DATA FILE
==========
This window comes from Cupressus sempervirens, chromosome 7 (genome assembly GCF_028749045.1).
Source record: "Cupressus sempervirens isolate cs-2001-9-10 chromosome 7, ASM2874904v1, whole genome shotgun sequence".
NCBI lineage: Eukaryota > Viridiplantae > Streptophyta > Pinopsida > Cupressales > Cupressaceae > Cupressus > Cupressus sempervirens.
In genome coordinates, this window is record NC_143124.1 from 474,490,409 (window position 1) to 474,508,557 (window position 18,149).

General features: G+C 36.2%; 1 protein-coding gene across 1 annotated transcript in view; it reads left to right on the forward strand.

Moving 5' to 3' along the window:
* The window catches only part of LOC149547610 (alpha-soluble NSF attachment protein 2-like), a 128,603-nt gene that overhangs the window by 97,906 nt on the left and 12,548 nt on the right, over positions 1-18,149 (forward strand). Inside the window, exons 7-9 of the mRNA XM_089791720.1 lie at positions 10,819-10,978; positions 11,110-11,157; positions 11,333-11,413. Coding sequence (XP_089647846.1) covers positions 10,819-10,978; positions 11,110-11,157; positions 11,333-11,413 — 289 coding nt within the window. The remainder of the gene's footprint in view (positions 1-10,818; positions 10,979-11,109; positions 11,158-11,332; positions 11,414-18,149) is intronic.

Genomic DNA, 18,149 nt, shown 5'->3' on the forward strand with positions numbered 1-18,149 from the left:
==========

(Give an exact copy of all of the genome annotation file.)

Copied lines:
This window comes from Cupressus sempervirens, chromosome 7 (genome assembly GCF_028749045.1).
Source record: "Cupressus sempervirens isolate cs-2001-9-10 chromosome 7, ASM2874904v1, whole genome shotgun sequence".
NCBI lineage: Eukaryota > Viridiplantae > Streptophyta > Pinopsida > Cupressales > Cupressaceae > Cupressus > Cupressus sempervirens.
In genome coordinates, this window is record NC_143124.1 from 474,490,409 (window position 1) to 474,508,557 (window position 18,149).

General features: G+C 36.2%; 1 protein-coding gene across 1 annotated transcript in view; it reads left to right on the forward strand.

Moving 5' to 3' along the window:
* The window catches only part of LOC149547610 (alpha-soluble NSF attachment protein 2-like), a 128,603-nt gene that overhangs the window by 97,906 nt on the left and 12,548 nt on the right, over positions 1-18,149 (forward strand). Inside the window, exons 7-9 of the mRNA XM_089791720.1 lie at positions 10,819-10,978; positions 11,110-11,157; positions 11,333-11,413. Coding sequence (XP_089647846.1) covers positions 10,819-10,978; positions 11,110-11,157; positions 11,333-11,413 — 289 coding nt within the window. The remainder of the gene's footprint in view (positions 1-10,818; positions 10,979-11,109; positions 11,158-11,332; positions 11,414-18,149) is intronic.

Genomic DNA, 18,149 nt, shown 5'->3' on the forward strand with positions numbered 1-18,149 from the left: